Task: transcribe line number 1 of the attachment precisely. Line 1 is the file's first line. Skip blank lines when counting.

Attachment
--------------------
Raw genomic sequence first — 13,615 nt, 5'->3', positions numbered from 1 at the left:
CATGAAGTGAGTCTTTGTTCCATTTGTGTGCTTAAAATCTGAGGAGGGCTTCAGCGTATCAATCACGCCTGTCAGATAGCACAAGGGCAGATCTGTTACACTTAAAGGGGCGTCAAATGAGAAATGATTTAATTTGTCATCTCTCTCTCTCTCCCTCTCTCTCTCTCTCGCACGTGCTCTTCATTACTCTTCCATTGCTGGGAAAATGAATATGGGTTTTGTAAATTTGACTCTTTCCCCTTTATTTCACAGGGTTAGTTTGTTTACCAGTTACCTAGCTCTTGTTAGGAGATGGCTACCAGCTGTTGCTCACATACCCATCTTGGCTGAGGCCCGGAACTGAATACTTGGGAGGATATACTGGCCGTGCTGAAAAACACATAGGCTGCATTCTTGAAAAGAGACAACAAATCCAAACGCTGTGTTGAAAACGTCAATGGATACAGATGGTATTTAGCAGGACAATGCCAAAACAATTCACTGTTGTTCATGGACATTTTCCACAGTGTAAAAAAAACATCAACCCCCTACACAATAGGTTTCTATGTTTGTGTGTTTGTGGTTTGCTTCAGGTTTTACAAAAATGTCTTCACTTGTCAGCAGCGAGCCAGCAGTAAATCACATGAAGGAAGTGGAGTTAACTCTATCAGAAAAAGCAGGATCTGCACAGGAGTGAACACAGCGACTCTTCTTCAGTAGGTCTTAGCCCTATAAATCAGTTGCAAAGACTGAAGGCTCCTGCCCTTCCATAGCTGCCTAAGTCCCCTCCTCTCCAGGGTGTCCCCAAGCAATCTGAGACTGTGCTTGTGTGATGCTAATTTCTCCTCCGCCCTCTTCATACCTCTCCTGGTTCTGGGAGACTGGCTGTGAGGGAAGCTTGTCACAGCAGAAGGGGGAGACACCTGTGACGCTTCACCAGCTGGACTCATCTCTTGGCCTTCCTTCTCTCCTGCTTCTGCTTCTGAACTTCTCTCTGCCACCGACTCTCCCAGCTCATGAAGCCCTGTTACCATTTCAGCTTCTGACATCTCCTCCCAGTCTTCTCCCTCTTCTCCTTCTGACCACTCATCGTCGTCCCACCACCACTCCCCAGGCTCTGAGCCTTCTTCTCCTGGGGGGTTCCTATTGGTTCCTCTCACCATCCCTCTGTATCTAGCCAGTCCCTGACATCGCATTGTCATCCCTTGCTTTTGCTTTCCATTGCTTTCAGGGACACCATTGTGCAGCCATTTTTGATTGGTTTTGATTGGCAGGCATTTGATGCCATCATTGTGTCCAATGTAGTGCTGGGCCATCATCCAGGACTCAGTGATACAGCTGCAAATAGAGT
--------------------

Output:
Raw genomic sequence first — 13,615 nt, 5'->3', positions numbered from 1 at the left: